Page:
Monday, July 18, 2016

Threat of Severe Weather this Afternoon

A SEVERE THUNDERSTORM WATCH has just been issued for our region through 8 pm. The forecast is calling for isolated to scattered thunderstorms and severe weather in localized areas across Western and Central Massachusetts and Northwest Connecticut, including damaging winds, hail, heavy rainfall and frequent lightning. There is a secondary threat for an isolated tornado. On the plus side, the severe weather is coming as a cold front swings through the area later today into Monday night. So for the next few days at least, temperatures should dip into the lower 80s, making it much more tolerable.

If you are outside or on the water this afternoon, keep your eye on the sky and be ready to take cover inside.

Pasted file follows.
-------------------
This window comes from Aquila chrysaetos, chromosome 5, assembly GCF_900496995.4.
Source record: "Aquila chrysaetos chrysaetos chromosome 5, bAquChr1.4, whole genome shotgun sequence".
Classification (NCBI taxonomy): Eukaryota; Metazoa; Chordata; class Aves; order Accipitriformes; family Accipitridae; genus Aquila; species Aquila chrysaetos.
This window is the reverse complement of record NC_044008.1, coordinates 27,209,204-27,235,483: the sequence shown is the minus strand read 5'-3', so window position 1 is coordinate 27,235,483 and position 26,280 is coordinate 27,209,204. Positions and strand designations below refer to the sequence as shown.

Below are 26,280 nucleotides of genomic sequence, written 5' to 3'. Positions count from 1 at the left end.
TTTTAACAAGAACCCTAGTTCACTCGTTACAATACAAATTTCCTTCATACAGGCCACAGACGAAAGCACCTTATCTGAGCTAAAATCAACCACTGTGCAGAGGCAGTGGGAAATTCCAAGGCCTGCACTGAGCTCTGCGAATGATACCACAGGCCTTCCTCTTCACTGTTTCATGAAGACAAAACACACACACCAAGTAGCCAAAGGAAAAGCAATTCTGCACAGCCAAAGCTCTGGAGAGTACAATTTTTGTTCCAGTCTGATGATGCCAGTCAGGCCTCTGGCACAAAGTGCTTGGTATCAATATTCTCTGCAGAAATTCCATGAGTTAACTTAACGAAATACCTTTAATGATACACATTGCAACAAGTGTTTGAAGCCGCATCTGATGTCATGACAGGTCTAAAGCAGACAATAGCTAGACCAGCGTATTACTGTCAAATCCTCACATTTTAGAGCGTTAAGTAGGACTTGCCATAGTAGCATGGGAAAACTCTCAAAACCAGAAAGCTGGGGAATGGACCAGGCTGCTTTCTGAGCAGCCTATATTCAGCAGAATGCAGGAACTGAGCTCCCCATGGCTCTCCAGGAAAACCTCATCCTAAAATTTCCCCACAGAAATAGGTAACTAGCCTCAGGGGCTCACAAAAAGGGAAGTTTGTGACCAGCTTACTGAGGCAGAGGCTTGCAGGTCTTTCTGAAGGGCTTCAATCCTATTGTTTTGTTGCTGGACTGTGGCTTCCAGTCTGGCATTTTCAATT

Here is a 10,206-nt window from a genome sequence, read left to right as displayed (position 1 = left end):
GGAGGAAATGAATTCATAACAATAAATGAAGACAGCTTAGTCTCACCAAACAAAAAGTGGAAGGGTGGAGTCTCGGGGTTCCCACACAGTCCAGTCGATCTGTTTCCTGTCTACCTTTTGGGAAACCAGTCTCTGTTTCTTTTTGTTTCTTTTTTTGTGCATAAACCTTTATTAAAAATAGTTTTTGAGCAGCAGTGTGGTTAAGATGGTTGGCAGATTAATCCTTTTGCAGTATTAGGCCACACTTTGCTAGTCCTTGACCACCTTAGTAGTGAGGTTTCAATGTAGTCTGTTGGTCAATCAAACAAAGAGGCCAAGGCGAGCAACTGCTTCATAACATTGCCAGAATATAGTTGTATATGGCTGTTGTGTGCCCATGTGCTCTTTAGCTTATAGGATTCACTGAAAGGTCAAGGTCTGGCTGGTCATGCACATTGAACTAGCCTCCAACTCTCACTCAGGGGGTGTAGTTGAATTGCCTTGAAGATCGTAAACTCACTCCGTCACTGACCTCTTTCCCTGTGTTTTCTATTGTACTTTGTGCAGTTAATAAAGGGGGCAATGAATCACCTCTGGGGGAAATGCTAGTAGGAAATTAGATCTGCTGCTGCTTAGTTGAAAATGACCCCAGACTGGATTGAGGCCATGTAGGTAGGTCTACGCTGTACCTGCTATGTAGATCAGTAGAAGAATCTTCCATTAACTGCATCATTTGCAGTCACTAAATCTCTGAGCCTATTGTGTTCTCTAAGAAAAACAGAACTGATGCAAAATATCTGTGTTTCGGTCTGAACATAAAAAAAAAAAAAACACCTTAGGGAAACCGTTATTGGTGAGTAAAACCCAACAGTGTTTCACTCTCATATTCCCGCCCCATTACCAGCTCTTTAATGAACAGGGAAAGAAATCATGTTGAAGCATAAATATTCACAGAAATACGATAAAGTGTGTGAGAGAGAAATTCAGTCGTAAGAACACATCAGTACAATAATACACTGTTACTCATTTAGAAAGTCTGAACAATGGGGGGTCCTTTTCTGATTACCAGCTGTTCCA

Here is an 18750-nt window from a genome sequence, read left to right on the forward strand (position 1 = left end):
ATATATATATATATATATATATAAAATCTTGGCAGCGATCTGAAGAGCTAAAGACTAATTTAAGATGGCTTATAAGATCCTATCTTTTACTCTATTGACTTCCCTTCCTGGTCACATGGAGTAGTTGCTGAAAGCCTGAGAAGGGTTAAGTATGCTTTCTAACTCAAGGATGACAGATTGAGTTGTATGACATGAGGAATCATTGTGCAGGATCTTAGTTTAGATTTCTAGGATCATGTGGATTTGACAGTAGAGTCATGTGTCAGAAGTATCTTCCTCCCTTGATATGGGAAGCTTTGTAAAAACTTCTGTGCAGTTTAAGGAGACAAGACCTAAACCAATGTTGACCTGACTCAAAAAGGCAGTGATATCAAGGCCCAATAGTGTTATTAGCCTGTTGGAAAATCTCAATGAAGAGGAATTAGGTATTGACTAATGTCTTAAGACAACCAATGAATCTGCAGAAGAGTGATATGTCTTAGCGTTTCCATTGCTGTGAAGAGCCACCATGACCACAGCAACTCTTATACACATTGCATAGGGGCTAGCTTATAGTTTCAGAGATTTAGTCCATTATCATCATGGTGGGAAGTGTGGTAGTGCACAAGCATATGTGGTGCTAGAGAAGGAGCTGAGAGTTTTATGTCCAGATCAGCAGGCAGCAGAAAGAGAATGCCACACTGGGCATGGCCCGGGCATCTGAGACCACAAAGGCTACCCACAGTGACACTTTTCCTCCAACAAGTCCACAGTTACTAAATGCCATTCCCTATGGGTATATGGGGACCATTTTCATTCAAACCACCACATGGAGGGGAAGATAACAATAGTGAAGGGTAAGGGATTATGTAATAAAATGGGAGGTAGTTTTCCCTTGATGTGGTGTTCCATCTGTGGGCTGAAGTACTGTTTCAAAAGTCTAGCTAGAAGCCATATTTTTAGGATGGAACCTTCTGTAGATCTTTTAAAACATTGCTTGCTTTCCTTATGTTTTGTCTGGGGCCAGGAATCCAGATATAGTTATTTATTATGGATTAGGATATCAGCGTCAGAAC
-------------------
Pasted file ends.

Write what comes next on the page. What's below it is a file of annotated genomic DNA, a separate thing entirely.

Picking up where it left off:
Saturday, July 16, 2016

Amherst on July 16th, Then and Now

Summer afternoon cumulus, Hadley MA - July 16, 2016
Photo by S. Vardatira
On this day in 1879, a disastrous tornado swept across Massachusetts from west to east. Local and regional newspapers called it "the storm of the decade." Two people in Pittsfield were killed, and lightning struck the almshouse in South Amherst as well as many other buildings across town.

I always feel it helps, when lamenting the weather (today's insanely high temps for example) to remember that it could be worse. Although, in truth, extremely hot weather can be just as lethal if you don't have somewhere to cool off. Speaking of cooling off, I just drove past Puffer's Pond and have concluded that at least half the town is parked on State Street. Best approach on foot if you feel called to the water.

Friday, July 1, 2016

Tornado Watch Posted for Western MA (including Amherst)!

View looking west from CT River (Hadley), Photo by S. Vardatira (from July 2015)
TORNADO WATCH just posted for our region through to 10 pm tonight, though the greatest threat is for an isolated tornado for late afternoon and especially this evening across Western MA.